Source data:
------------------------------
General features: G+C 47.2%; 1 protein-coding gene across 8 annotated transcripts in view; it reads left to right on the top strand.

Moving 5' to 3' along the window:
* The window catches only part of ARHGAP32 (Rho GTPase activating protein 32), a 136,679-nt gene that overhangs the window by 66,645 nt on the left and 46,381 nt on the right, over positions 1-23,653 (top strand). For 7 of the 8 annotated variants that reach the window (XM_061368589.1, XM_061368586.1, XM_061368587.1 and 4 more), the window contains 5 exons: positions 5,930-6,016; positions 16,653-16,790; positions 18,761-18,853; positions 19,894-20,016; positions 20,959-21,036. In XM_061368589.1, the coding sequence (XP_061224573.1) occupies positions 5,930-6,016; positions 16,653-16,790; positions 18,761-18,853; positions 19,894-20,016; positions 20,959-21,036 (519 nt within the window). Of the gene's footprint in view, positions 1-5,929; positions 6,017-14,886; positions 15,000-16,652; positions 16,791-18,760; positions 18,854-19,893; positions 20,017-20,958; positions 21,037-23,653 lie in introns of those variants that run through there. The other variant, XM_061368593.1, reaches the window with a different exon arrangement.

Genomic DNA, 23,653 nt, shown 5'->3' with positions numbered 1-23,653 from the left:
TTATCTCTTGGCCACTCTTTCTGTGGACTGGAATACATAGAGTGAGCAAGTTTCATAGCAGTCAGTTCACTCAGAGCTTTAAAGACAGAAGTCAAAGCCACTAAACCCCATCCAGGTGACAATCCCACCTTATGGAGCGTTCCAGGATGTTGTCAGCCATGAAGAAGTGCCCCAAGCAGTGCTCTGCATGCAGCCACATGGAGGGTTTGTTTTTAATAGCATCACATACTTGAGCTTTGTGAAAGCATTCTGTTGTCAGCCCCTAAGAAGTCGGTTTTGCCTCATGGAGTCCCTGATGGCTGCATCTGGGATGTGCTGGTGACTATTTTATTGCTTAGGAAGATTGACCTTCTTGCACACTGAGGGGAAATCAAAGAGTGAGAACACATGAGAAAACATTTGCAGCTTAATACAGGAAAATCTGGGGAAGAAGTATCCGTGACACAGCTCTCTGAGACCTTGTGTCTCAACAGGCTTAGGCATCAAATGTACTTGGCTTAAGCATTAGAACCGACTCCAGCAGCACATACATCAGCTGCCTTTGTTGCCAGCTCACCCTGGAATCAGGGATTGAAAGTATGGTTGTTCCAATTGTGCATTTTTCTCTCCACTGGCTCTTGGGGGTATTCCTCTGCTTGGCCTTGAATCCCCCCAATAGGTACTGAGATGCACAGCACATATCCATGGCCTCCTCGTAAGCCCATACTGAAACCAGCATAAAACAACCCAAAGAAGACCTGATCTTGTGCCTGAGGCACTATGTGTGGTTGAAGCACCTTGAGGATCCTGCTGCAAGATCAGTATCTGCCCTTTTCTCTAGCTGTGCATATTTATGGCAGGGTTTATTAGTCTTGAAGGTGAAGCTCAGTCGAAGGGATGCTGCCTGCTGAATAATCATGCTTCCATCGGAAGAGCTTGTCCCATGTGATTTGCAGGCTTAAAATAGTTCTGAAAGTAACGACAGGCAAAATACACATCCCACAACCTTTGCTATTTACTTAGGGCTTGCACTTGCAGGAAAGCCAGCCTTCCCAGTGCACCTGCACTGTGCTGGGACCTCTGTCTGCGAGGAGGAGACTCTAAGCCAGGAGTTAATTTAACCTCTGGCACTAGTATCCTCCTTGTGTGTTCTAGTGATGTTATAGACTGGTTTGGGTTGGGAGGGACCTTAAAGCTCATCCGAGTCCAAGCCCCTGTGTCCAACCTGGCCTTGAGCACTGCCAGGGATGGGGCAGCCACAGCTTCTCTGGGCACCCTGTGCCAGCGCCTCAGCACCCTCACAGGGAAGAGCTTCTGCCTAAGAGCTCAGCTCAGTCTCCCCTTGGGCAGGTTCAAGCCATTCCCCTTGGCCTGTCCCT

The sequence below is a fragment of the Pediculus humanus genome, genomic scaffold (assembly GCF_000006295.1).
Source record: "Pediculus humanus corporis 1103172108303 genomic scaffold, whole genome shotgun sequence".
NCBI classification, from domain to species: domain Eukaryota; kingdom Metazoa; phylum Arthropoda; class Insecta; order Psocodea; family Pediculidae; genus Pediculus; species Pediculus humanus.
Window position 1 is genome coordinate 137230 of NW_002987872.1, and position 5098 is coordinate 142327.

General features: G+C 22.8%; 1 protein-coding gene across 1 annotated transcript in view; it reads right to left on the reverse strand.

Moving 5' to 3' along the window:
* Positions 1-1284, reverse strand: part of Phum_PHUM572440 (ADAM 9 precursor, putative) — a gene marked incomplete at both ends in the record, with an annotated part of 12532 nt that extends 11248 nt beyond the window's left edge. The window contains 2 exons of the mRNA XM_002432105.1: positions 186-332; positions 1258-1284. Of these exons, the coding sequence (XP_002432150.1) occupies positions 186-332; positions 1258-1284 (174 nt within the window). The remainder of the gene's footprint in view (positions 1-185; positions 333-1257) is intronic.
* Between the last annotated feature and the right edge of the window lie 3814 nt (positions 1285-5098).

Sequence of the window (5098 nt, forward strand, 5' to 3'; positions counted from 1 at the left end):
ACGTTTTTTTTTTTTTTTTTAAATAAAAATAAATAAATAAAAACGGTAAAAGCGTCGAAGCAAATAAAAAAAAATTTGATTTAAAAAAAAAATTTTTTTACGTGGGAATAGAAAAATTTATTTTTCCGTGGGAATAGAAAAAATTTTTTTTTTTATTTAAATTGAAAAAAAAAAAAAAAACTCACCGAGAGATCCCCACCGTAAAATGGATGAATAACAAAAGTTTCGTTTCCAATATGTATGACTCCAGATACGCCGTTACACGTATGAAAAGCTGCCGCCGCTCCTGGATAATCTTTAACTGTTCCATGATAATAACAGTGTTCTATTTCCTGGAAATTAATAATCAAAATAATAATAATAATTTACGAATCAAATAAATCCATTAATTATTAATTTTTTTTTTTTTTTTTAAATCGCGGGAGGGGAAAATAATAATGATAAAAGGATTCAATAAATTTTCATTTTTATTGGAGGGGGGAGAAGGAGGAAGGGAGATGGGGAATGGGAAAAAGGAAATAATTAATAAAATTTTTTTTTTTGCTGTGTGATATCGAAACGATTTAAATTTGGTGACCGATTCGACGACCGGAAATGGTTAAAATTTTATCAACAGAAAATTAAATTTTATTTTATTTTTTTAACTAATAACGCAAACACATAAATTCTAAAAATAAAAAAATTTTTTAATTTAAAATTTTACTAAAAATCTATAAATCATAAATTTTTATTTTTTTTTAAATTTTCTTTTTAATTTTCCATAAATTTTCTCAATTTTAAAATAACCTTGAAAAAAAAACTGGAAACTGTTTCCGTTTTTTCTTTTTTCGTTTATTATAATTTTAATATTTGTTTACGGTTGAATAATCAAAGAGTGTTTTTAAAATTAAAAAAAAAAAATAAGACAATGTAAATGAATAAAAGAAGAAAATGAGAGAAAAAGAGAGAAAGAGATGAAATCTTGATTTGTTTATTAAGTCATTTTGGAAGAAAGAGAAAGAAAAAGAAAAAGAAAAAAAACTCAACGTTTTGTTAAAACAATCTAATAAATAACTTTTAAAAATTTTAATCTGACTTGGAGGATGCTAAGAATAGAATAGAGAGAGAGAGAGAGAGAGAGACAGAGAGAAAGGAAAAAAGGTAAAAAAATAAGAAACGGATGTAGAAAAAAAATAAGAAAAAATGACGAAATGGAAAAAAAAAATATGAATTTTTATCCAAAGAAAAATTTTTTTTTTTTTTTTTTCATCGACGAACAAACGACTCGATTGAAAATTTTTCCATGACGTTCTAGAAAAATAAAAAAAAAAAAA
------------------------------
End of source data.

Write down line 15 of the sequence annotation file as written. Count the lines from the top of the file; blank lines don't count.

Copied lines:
ACGTTTTTTTTTTTTTTTTTAAATAAAAATAAATAAATAAAAACGGTAAAAGCGTCGAAGCAAATAAAAAAAAATTTGATTTAAAAAAAAAATTTTTTTACGTGGGAATAGAAAAATTTATTTTTCCGTGGGAATAGAAAAAATTTTTTTTTTTATTTAAATTGAAAAAAAAAAAAAAAACTCACCGAGAGATCCCCACCGTAAAATGGATGAATAACAAAAGTTTCGTTTCCAATATGTATGACTCCAGATACGCCGTTACACGTATGAAAAGCTGCCGCCGCTCCTGGATAATCTTTAACTGTTCCATGATAATAACAGTGTTCTATTTCCTGGAAATTAATAATCAAAATAATAATAATAATTTACGAATCAAATAAATCCATTAATTATTAATTTTTTTTTTTTTTTTTAAATCGCGGGAGGGGAAAATAATAATGATAAAAGGATTCAATAAATTTTCATTTTTATTGGAGGGGGGAGAAGGAGGAAGGGAGATGGGGAATGGGAAAAAGGAAATAATTAATAAAATTTTTTTTTTTGCTGTGTGATATCGAAACGATTTAAATTTGGTGACCGATTCGACGACCGGAAATGGTTAAAATTTTATCAACAGAAAATTAAATTTTATTTTATTTTTTTAACTAATAACGCAAACACATAAATTCTAAAAATAAAAAAATTTTTTAATTTAAAATTTTACTAAAAATCTATAAATCATAAATTTTTATTTTTTTTTAAATTTTCTTTTTAATTTTCCATAAATTTTCTCAATTTTAAAATAACCTTGAAAAAAAAACTGGAAACTGTTTCCGTTTTTTCTTTTTTCGTTTATTATAATTTTAATATTTGTTTACGGTTGAATAATCAAAGAGTGTTTTTAAAATTAAAAAAAAAAAATAAGACAATGTAAATGAATAAAAGAAGAAAATGAGAGAAAAAGAGAGAAAGAGATGAAATCTTGATTTGTTTATTAAGTCATTTTGGAAGAAAGAGAAAGAAAAAGAAAAAGAAAAAAAACTCAACGTTTTGTTAAAACAATCTAATAAATAACTTTTAAAAATTTTAATCTGACTTGGAGGATGCTAAGAATAGAATAGAGAGAGAGAGAGAGAGAGAGACAGAGAGAAAGGAAAAAAGGTAAAAAAATAAGAAACGGATGTAGAAAAAAAATAAGAAAAAATGACGAAATGGAAAAAAAAAATATGAATTTTTATCCAAAGAAAAATTTTTTTTTTTTTTTTTTCATCGACGAACAAACGACTCGATTGAAAATTTTTCCATGACGTTCTAGAAAAATAAAAAAAAAAAAA